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Customer & User Research in Branding

An interview with
Michele Ronsen


How can you properly understand the audience you plan to target? How can you make sure the logo designs you create will attract the right person? How can you know if the identity you create will actually perform? The only way to know for sure is to use customer and UX research.

To learn more, Ian interviews Michele Ronsen, the founder of Curiosity Tank, an agency who specialises in design and user research.

In this episode we take a deep dive into User Research, to understand how it can be applied throughout the entire stretch of a brand identity design project from start to finish. From the customer research you can carry out prior to starting a project, right through to testing a logo design with the desired audience.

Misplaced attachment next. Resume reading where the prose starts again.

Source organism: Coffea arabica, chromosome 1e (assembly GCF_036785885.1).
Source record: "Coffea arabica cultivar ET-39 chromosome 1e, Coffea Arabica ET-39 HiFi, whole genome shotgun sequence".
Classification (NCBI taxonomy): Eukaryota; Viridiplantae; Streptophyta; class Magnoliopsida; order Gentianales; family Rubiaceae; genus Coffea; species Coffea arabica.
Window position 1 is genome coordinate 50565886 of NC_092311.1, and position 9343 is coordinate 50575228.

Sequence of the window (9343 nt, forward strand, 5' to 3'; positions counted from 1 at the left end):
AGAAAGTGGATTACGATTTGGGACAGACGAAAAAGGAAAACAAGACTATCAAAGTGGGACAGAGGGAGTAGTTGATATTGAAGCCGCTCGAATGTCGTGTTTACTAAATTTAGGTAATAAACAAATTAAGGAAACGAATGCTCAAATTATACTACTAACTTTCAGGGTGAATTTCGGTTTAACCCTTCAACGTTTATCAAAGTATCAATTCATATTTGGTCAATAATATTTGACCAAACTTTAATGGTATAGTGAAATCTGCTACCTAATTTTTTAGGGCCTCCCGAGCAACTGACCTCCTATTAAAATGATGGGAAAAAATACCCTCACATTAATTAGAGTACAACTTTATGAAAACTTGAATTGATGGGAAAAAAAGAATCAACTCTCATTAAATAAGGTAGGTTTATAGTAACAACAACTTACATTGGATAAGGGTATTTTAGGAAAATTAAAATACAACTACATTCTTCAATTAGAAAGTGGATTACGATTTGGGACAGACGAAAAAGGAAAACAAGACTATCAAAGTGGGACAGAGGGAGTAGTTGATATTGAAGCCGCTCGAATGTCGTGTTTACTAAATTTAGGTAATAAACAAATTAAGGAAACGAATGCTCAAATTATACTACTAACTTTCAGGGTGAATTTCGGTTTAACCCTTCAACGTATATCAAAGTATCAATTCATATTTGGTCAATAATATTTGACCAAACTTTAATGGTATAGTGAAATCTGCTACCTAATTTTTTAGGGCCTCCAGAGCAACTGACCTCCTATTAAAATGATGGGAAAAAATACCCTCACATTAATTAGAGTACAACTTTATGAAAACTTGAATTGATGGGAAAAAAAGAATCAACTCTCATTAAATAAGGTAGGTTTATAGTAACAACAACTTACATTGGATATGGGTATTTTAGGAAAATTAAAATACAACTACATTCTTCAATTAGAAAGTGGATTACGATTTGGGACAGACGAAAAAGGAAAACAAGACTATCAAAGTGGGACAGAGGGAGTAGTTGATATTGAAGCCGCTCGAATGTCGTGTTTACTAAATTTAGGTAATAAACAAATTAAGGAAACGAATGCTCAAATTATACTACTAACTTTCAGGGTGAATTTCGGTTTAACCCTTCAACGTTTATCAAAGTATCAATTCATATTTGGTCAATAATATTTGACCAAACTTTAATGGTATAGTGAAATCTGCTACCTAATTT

Michele is an executive with more than twenty years of experience in academia, start-ups, and the Fortune 500s, and she's worked with clients including Slack, Xero, Microsoft, Facebook, PayPal and many more!

Michele Ronsen Interview Transcription

Ian Paget: This interview is following on from the conversation with Philip VanDusen. He briefly covered the topic of user research and suggested that he could put me in touch with someone. He kindly put me in touch with you, so I thought it would be amazing to have an in-depth discussion around user research.

I have a number of questions running through a typical brand identity project. I'm not expert on the topic at all, so I'm sure that the questions I have will probably steer off-track quite a bit. But I think, as a starting point for listeners that aren't familiar with what it is, would you mind giving an overview as to what user research is?

Michele Ronson: Sure. Thanks for having me, Ian. User research is the process of figuring out how people think about, interpret, and use products and services. It's adapted from and builds on a variety of methods from social science, HCI, design, and other domains.

Ultimately, it helps us build empathy for the people that will consume or use the products and services we're designing in an evidence-based and structured manner. That would be the high-level goal. The end goal, though, is to improve people's experience while using these products and services.

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